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    'Geography is not only up-to-date and relevant, it is one of the most exciting, adventurous and valuable subjects to study today. So many of the world's current problems boil down to geography, and need the geographers of the future to help us understand them.'

    Michael Palin cbe


    Mrs M Dudley (Subject Leader)

    Miss K Ash (Acting Subject Leader)

    Mr D McKay


    Geography inspires pupils to develop curiosity in both their local spaces, but also to become global citizens and explore their place in the world. The fundamental aim of the Geography Department is to prepare our pupils with the skills and knowledge required in a modern society that is being shaped by pressing issues such as climate change, living sustainably, mass migration, natural disasters and depleting resources. We aim to allow our pupils to think critically about the solutions to geographical issues and to go out and explore for themselves.



    The geography curriculum is designed to ensure that students develop a good understanding of key concepts and vocabulary. The content covered is shaped around the OCR specification throughout all key stages. Our curriculum covers key areas of both human and physical geography and focuses specifically on key topics of natural hazards, weather and climate, climate change, ecosystems, changing populations and migration patterns, and also the geomorphological processes that shape our local, national and international coastlines and rivers.

    Fieldwork is a key component in every key stage, that provides an opportunity for students to get out of the classroom and develop and extend their geographical knowledge in the ‘real-world’. Fieldwork incorporates cross-curricular links to subjects such as maths, computing and the sciences, as pupils collect data in the field, and then proceed to analyse and evaluate this data through graphs and GIS mapping.

    Recognising the importance of cultivating links beyond school, the department are members of the Geographical Association and Royal Geographical Society (with IBG) and have links with ESRI UK and Digimaps to develop proficiency in GIS.

    Key Stage 3: The KS3 Geography curriculum begins to lay the foundations for future study. Pupils begin year 7 by acquiring fundamental skills in map reading and understanding place, from local to global, before moving on to study weather and climate, climate change and global warming, economies and deserts of the world. Enrichment activities include a weather project completed on the school site during lesson time, where pupils analyse the microclimate of Dover.

    Our Year 8 curriculum begins with the topic of changing population, a topic that incorporates migration and is a fundamental building block to GCSE and A-Level study. Pupils then study the pressing topic of human’s reliance on (dwindling) natural resources and use their decision-making skills to analyse and evaluate responses and solutions to this issue that faces society today. The topics of Asia and Africa are covered in year 8 and provide pupils with cultural capital as misconceptions of these continents are addressed and the real social, economic and environmental characteristics are explored. Year 8 is concluded with the topic of rivers, where enrichment includes a fieldwork trip to the local river of The Dour.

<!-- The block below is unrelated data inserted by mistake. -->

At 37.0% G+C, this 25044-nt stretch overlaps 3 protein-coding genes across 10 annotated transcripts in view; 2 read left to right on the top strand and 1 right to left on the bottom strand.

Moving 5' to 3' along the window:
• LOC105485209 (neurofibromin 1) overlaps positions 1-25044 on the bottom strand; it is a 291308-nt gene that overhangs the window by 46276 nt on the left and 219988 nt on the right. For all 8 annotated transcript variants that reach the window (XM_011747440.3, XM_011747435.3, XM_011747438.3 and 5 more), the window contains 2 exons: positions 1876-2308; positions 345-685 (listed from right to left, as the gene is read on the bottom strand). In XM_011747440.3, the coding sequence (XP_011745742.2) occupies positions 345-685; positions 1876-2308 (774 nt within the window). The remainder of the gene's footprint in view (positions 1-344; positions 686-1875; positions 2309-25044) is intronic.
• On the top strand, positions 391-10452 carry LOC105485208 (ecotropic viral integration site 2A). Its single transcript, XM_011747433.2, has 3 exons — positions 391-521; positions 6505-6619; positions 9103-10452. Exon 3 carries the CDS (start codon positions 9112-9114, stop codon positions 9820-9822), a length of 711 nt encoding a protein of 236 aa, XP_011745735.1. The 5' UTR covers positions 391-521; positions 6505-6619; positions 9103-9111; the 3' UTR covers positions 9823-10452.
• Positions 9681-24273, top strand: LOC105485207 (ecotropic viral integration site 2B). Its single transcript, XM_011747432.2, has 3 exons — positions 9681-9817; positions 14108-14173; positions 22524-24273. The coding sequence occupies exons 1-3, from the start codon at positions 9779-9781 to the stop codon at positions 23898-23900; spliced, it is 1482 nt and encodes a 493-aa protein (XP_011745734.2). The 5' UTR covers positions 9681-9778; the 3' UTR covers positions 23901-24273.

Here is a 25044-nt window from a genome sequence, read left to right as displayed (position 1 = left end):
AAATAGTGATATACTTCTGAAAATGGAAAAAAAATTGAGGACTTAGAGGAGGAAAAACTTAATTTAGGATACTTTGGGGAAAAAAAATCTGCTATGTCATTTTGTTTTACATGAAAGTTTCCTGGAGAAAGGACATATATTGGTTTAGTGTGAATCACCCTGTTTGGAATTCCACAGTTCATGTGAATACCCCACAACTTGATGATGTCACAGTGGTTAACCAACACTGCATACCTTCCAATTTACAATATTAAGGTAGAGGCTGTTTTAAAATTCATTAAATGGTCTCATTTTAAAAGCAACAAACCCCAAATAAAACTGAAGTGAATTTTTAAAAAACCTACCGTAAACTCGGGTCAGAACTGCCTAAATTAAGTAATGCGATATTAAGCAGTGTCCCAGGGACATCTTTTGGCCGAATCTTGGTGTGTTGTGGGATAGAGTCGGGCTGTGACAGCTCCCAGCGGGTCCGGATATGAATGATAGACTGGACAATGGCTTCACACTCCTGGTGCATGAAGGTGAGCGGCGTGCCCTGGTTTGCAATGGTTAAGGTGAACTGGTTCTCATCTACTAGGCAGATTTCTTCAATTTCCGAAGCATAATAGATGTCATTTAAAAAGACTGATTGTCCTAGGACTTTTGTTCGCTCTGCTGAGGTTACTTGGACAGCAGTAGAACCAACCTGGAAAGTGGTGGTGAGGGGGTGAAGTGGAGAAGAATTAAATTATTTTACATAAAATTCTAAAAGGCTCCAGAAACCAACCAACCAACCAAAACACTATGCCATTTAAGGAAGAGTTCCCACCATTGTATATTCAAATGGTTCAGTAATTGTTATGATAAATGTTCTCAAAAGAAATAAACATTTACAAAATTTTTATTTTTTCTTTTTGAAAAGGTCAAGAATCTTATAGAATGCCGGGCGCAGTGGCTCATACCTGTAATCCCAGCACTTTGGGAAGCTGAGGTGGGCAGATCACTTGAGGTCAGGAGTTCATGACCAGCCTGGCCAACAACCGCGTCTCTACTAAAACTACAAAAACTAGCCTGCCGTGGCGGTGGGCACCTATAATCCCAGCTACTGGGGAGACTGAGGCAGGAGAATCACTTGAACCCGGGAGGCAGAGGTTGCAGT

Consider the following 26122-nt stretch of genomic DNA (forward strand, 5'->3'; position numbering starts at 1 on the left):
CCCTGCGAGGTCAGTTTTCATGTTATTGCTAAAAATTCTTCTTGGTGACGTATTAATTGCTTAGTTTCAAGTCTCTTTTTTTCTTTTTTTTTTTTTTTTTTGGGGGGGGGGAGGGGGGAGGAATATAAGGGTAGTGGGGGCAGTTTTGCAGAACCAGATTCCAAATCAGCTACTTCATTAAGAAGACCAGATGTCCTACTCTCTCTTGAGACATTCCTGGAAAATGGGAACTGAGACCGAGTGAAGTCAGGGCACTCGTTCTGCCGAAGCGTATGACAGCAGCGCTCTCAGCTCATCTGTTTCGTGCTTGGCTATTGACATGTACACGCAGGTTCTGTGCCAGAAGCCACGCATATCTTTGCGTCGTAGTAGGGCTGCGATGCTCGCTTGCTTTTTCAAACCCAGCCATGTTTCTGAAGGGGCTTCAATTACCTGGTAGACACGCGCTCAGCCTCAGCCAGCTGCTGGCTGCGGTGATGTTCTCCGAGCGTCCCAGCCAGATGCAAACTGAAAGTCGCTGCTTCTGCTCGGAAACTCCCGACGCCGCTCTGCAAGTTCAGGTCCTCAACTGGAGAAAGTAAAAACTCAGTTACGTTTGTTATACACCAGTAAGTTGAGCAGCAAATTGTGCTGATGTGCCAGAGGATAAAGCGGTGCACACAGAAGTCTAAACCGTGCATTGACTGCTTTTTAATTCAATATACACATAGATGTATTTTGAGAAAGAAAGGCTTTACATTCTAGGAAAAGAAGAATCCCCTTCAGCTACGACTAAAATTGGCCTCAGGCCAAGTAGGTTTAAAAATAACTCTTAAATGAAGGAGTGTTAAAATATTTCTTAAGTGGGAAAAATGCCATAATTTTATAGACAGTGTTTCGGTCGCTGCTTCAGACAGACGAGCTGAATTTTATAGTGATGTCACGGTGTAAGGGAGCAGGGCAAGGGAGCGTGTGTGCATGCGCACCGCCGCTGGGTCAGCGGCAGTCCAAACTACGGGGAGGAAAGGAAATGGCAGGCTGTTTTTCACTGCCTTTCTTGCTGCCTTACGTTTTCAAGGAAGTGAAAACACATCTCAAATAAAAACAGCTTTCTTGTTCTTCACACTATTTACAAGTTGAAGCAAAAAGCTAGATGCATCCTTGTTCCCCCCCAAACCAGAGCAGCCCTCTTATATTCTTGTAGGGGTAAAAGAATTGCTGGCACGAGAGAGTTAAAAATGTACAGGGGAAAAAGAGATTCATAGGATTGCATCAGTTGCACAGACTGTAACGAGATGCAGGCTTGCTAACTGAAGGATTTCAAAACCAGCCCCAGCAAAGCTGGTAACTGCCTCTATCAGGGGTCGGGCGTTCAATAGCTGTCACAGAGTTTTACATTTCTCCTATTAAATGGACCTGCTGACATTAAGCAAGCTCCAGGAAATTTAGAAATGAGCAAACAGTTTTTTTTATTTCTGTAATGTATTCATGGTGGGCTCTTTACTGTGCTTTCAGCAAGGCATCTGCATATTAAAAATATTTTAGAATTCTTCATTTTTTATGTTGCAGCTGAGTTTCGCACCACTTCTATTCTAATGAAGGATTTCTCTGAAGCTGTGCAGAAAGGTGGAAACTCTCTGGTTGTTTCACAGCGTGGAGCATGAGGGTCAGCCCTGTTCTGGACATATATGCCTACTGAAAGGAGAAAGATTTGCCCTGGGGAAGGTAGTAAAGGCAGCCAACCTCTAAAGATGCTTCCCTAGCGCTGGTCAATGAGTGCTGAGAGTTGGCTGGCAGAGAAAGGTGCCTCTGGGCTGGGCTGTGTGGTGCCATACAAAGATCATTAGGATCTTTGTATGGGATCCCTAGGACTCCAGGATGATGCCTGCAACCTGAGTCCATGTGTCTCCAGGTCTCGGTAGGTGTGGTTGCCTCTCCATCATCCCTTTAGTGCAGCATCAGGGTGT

The year 9 curriculum of study commences by studying natural hazards such as volcanoes and earthquakes, where pupils explore what causes eruptions and tremors to occur, but how these tectonic events shape the physical landscape and the social and economic consequences for human populations. The next topic studied is development, a topic that is crucial to further studies into KS4 and KS5. In this topic, pupils understand why poverty and gender inequality continues to exist in our modern society. Year 9 study incudes physical topics such as exploring how ice has shaped the world, but also human topics such as understanding how and why conflict exists in the Middle East and also an exploration of Russia, understanding everything from the climate, economic structure, demographic structure and ecosystems that exist in this vast country.

    Key Stage 4: In this key stage we build on existing knowledge and introduce new concepts to facilitate stretch and challenge across a broad range of topics including: Distinctive Landscapes, Urban Futures, Global Hazards, Ecosystems, Development, Climate Change, Resource Reliance and UK in the 21st Century. Alternating between physical and human topics enables students to appreciate the flexibility of Geography as a bridge between Social and Earth Sciences. Students use a variety of source materials to enable both quantitative and qualitative analysis to make informed evidence-based judgements.

    Key Stage 5: This key stage encompasses an enquiry-based curriculum that covers the topics of Changing Space and Place, Migration, Human Rights, Tectonic Hazards, Disease Dilemmas, Earth life Support Systems and Coasts. Students develop synoptic links, analyse multiple data sources, recognise gaps in the evidence and develop reasoned arguments. Debating and discussion develop and enhance spoken language, presentation and leadership skills. Students become proficient in the applications and uses of IT and GIS, particularly through an Independent Investigation which involves designing and executing a piece of rigorous research, handling large datasets from primary and secondary sources, preparing effective maps, employing a range of graphical and statistical techniques and critically evaluating, interpreting and combining different types of geographical evidence.

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